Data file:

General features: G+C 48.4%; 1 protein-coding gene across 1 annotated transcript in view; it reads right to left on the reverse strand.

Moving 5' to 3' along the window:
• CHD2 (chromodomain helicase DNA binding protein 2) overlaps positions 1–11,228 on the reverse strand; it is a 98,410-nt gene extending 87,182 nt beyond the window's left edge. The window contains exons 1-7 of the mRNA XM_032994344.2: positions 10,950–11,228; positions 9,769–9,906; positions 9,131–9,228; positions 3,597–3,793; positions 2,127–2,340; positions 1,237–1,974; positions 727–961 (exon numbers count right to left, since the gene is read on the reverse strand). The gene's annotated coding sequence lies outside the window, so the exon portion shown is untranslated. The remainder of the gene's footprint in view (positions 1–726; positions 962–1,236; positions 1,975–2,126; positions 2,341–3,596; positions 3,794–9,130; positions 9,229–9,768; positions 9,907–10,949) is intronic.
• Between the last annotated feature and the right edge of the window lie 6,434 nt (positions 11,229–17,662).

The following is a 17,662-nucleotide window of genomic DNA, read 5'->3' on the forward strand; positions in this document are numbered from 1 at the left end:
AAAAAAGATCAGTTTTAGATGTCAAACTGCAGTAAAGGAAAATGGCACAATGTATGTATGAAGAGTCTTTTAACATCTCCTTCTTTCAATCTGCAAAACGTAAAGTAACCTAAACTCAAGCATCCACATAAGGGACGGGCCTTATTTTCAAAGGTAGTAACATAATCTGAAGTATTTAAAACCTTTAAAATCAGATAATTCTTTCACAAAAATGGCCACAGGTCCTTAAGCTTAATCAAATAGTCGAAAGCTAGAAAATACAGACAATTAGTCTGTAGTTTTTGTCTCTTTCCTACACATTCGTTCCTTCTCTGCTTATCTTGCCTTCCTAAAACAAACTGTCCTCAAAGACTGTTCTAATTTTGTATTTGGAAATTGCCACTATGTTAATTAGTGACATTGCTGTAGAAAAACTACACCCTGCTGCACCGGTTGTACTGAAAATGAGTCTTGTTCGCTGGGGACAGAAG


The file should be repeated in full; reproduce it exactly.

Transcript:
General features: G+C 48.4%; 1 protein-coding gene across 1 annotated transcript in view; it reads right to left on the reverse strand.

Moving 5' to 3' along the window:
• CHD2 (chromodomain helicase DNA binding protein 2) overlaps positions 1–11,228 on the reverse strand; it is a 98,410-nt gene extending 87,182 nt beyond the window's left edge. The window contains exons 1-7 of the mRNA XM_032994344.2: positions 10,950–11,228; positions 9,769–9,906; positions 9,131–9,228; positions 3,597–3,793; positions 2,127–2,340; positions 1,237–1,974; positions 727–961 (exon numbers count right to left, since the gene is read on the reverse strand). The gene's annotated coding sequence lies outside the window, so the exon portion shown is untranslated. The remainder of the gene's footprint in view (positions 1–726; positions 962–1,236; positions 1,975–2,126; positions 2,341–3,596; positions 3,794–9,130; positions 9,229–9,768; positions 9,907–10,949) is intronic.
• Between the last annotated feature and the right edge of the window lie 6,434 nt (positions 11,229–17,662).

The following is a 17,662-nucleotide window of genomic DNA, read 5'->3' on the forward strand; positions in this document are numbered from 1 at the left end:
AAAAAAGATCAGTTTTAGATGTCAAACTGCAGTAAAGGAAAATGGCACAATGTATGTATGAAGAGTCTTTTAACATCTCCTTCTTTCAATCTGCAAAACGTAAAGTAACCTAAACTCAAGCATCCACATAAGGGACGGGCCTTATTTTCAAAGGTAGTAACATAATCTGAAGTATTTAAAACCTTTAAAATCAGATAATTCTTTCACAAAAATGGCCACAGGTCCTTAAGCTTAATCAAATAGTCGAAAGCTAGAAAATACAGACAATTAGTCTGTAGTTTTTGTCTCTTTCCTACACATTCGTTCCTTCTCTGCTTATCTTGCCTTCCTAAAACAAACTGTCCTCAAAGACTGTTCTAATTTTGTATTTGGAAATTGCCACTATGTTAATTAGTGACATTGCTGTAGAAAAACTACACCCTGCTGCACCGGTTGTACTGAAAATGAGTCTTGTTCGCTGGGGACAGAAG